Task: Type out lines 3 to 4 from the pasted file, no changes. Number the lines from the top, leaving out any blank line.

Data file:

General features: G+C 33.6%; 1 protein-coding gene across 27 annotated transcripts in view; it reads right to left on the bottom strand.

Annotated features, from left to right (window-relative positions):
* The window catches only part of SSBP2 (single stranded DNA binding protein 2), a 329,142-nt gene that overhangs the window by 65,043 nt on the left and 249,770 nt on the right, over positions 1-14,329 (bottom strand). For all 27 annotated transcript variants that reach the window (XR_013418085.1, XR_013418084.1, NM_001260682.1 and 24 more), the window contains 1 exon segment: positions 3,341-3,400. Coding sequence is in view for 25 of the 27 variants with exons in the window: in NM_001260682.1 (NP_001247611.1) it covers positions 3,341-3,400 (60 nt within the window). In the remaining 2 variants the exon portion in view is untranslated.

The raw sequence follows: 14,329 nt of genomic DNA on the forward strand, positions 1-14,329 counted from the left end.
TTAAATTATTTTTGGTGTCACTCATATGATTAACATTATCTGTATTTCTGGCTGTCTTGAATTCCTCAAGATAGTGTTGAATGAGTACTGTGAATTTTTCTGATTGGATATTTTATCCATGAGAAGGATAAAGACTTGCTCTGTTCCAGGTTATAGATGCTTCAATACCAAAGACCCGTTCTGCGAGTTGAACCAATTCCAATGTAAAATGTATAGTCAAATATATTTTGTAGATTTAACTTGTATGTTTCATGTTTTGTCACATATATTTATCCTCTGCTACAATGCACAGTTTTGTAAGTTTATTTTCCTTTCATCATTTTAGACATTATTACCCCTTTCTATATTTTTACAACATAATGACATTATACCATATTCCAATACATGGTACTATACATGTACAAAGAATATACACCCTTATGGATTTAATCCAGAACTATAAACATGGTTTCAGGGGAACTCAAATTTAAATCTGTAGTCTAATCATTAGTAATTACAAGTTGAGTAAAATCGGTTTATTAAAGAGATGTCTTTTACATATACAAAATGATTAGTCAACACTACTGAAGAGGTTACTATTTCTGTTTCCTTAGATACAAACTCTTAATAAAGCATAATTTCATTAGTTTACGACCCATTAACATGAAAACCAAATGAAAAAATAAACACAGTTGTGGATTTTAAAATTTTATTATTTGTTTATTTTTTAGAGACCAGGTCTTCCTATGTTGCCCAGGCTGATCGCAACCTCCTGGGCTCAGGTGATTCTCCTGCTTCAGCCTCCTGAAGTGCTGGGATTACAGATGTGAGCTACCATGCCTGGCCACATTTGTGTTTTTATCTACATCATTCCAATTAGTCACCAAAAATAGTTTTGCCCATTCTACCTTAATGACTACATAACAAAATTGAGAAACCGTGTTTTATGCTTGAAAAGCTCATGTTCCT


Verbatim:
* The window catches only part of SSBP2 (single stranded DNA binding protein 2), a 329,142-nt gene that overhangs the window by 65,043 nt on the left and 249,770 nt on the right, over positions 1-14,329 (bottom strand). For all 27 annotated transcript variants that reach the window (XR_013418085.1, XR_013418084.1, NM_001260682.1 and 24 more), the window contains 1 exon segment: positions 3,341-3,400. Coding sequence is in view for 25 of the 27 variants with exons in the window: in NM_001260682.1 (NP_001247611.1) it covers positions 3,341-3,400 (60 nt within the window). In the remaining 2 variants the exon portion in view is untranslated.

The raw sequence follows: 14,329 nt of genomic DNA on the forward strand, positions 1-14,329 counted from the left end.